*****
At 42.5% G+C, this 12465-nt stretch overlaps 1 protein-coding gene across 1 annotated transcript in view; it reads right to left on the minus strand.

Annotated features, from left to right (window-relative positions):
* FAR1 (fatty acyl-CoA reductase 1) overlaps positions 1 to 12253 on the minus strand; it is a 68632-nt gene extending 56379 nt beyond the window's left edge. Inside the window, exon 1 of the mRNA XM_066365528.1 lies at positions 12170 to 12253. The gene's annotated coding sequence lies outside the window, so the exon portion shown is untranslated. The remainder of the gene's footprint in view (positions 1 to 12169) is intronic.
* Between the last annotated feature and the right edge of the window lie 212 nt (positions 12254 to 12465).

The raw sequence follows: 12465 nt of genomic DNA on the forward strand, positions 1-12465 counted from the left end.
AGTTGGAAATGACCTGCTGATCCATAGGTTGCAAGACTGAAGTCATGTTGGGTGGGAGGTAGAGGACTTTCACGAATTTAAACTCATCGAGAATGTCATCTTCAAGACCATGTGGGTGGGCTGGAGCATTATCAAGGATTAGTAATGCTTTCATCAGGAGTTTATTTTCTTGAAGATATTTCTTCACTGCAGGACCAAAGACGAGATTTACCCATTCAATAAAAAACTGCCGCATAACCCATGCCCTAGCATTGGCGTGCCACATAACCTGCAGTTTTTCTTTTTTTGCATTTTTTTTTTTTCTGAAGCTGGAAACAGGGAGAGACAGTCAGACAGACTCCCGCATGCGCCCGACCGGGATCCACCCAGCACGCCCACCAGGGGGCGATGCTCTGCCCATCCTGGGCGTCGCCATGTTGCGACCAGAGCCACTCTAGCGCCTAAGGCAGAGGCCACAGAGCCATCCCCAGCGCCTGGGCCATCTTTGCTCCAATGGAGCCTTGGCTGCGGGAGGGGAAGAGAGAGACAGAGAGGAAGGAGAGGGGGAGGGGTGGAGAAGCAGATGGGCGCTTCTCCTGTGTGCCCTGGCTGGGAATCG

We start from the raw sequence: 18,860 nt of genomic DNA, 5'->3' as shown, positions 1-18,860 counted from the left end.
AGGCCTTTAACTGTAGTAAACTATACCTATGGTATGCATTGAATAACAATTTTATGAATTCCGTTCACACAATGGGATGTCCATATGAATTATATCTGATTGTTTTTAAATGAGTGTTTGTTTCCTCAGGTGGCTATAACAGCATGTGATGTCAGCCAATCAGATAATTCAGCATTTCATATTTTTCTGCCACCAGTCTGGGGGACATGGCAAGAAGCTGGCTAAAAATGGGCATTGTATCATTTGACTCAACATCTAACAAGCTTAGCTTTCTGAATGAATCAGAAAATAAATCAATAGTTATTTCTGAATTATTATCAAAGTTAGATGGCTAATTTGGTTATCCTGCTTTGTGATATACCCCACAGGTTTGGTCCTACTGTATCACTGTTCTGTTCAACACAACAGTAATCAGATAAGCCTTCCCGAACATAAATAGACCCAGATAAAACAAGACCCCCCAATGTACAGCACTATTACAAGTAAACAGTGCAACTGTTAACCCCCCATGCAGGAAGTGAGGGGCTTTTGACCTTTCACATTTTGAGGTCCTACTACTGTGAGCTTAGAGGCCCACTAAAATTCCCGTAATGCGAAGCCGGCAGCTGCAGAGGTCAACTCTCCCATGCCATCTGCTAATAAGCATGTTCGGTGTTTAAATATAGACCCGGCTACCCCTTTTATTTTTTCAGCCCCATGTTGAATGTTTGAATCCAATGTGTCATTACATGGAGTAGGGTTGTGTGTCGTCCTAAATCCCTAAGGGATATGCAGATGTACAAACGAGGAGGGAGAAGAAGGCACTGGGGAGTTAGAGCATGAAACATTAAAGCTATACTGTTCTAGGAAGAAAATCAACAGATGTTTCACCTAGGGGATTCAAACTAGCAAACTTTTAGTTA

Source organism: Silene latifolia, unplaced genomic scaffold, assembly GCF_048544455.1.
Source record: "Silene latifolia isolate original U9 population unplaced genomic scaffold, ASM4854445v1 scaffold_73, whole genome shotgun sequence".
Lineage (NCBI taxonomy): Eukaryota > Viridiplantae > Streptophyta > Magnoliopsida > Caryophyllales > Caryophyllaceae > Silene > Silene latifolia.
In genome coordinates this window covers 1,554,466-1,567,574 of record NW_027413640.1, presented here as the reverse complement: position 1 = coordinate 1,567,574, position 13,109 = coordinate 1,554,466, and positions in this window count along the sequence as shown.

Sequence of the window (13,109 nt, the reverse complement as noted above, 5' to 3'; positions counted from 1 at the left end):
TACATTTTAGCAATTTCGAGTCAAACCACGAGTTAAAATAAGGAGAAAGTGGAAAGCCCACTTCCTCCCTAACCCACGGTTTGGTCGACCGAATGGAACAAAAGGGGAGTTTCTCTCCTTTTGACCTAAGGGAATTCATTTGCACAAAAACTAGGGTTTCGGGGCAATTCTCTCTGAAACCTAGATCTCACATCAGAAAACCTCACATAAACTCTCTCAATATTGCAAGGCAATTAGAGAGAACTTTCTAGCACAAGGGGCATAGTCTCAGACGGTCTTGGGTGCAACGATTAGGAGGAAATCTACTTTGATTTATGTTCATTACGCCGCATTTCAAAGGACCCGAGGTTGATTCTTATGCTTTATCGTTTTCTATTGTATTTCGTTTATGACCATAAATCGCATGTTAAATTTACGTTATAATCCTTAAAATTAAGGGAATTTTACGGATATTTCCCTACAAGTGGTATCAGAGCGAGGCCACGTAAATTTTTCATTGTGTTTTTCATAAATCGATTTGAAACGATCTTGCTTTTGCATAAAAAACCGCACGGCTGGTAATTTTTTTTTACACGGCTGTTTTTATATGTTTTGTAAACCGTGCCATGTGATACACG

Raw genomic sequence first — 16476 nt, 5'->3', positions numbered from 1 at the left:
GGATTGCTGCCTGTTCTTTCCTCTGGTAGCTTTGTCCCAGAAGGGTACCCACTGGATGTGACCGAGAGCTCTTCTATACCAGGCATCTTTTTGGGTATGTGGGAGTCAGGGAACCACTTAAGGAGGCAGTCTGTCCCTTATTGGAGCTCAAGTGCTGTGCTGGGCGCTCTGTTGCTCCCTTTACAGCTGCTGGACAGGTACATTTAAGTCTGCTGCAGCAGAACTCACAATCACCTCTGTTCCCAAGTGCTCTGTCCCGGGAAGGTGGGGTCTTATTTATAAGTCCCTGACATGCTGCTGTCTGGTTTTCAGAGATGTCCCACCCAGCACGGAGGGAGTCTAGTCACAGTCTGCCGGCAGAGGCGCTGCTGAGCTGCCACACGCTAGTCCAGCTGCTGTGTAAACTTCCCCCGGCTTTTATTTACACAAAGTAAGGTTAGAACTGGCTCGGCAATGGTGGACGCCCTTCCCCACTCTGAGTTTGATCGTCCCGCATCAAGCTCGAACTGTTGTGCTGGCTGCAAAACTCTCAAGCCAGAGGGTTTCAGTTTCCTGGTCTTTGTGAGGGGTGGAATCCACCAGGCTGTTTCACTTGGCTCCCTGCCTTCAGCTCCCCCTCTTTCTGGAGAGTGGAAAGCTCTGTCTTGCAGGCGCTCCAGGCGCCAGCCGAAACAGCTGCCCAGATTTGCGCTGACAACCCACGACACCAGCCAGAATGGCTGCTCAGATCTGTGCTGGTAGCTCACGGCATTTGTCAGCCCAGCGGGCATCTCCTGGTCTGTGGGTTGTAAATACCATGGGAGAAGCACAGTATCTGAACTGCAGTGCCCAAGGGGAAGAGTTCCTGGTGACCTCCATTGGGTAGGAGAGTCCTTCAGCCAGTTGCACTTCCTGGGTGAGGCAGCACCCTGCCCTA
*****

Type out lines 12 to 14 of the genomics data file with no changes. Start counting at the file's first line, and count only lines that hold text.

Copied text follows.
In genome coordinates this window covers 1,554,466-1,567,574 of record NW_027413640.1, presented here as the reverse complement: position 1 = coordinate 1,567,574, position 13,109 = coordinate 1,554,466, and positions in this window count along the sequence as shown.

Sequence of the window (13,109 nt, the reverse complement as noted above, 5' to 3'; positions counted from 1 at the left end):
TACATTTTAGCAATTTCGAGTCAAACCACGAGTTAAAATAAGGAGAAAGTGGAAAGCCCACTTCCTCCCTAACCCACGGTTTGGTCGACCGAATGGAACAAAAGGGGAGTTTCTCTCCTTTTGACCTAAGGGAATTCATTTGCACAAAAACTAGGGTTTCGGGGCAATTCTCTCTGAAACCTAGATCTCACATCAGAAAACCTCACATAAACTCTCTCAATATTGCAAGGCAATTAGAGAGAACTTTCTAGCACAAGGGGCATAGTCTCAGACGGTCTTGGGTGCAACGATTAGGAGGAAATCTACTTTGATTTATGTTCATTACGCCGCATTTCAAAGGACCCGAGGTTGATTCTTATGCTTTATCGTTTTCTATTGTATTTCGTTTATGACCATAAATCGCATGTTAAATTTACGTTATAATCCTTAAAATTAAGGGAATTTTACGGATATTTCCCTACAAGTGGTATCAGAGCGAGGCCACGTAAATTTTTCATTGTGTTTTTCATAAATCGATTTGAAACGATCTTGCTTTTGCATAAAAAACCGCACGGCTGGTAATTTTTTTTTACACGGCTGTTTTTATATGTTTTGTAAACCGTGCCATGTGATACACG